Whose bad advice?

The dog leaps forward, its huge paws trampling and scattering the bodies as it gallops out of the clearing.

Stop! Emory shouts. I want to step down. Now!

The dog disappears. 

Emory is back inside the dense white cloud. It’s hard to breathe. Men and women push ventilators. Hancock polishes an enormous NHS badge. Hundreds carry coffins. I’m sorry, Emory shouts. Children silently weep carrying begging bowls. Williamson wanders past whispering to a tarantula. Emory shouts, I’m not to blame. Shapps shouts, Toot toot. Suddenly a choir sings, All things bright and beautiful. Jenrick scatters fifty-pound notes. Sirens scream. Gove sits on a toadstool stroking a self-portrait endlessly crooning, my Precious. A chant goes up – Black Lives Matter. Cops watch white thugs hurl rocks at peaceful protestors. Another chant starts, Grenfell! Grenfell! Stop it! Stop it! Emory shouts. Patel screams incomprehensible abuse at a woman carrying a Remember Windrush placard. Cummings, laughing, intones, Out of chaos comes a new disorder. Emory shouts, I want to step down.

Emory awakens as a hand shakes his shoulder and a kindly voice says, You were shouting in your sleep, Sir Emory. The PM and cabinet are waiting. 

I hope you enjoyed this story.  Remember, I publish a new story every Sunday.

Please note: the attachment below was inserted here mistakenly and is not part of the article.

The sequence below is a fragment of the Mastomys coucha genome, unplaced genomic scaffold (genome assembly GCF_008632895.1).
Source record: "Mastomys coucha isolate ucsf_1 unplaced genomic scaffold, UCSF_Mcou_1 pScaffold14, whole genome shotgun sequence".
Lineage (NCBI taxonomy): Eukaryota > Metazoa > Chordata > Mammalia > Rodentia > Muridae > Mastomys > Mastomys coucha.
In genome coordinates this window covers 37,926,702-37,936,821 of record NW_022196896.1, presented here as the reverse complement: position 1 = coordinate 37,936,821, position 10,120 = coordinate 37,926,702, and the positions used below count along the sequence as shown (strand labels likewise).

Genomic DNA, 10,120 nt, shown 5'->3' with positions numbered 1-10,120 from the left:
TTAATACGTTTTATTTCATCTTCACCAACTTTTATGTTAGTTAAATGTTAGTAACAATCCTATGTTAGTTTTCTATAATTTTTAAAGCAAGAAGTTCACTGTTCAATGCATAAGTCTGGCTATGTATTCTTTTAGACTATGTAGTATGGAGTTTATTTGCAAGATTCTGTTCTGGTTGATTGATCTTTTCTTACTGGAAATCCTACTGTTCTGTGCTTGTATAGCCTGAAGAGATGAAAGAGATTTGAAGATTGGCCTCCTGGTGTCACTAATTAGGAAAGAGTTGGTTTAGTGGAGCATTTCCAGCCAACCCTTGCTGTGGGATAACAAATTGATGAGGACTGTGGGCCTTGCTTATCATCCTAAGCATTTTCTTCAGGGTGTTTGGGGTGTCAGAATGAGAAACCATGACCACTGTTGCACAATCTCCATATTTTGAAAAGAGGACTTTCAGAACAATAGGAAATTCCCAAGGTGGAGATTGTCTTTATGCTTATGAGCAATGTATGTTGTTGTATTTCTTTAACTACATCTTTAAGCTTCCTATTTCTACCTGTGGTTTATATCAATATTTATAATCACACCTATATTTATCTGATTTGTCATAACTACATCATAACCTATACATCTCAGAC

Please feel free to pass them on to others you know who may be interested.
To do this you can either:

And remember, you can read previous stories from “Behind the Plague Door”
here >>>More

© Phil Cosker 2020
Phil Cosker has asserted his right under the Copyright, Designs & Patents Act 1988 to be identified as the author of this work. All rights reserved; no part of this work may be reproduced or transmitted by any mean, electronic, mechanical, photocopying or otherwise without the prior permission of the author.


For Victoria and Grace it is about who has the coolest car, the grandest house, the most fashionable interior designer, the most expensive bespoke kitchen (with under floor heating), over-the-top dinner parties and fine wines, ostentatious jewellery, servile domestic help, the number of holidays a year, and, of course shoes and, especially, handbags.

The two women’s friendship mitigates their endless competition; it’s not malicious but intense; catty, some say.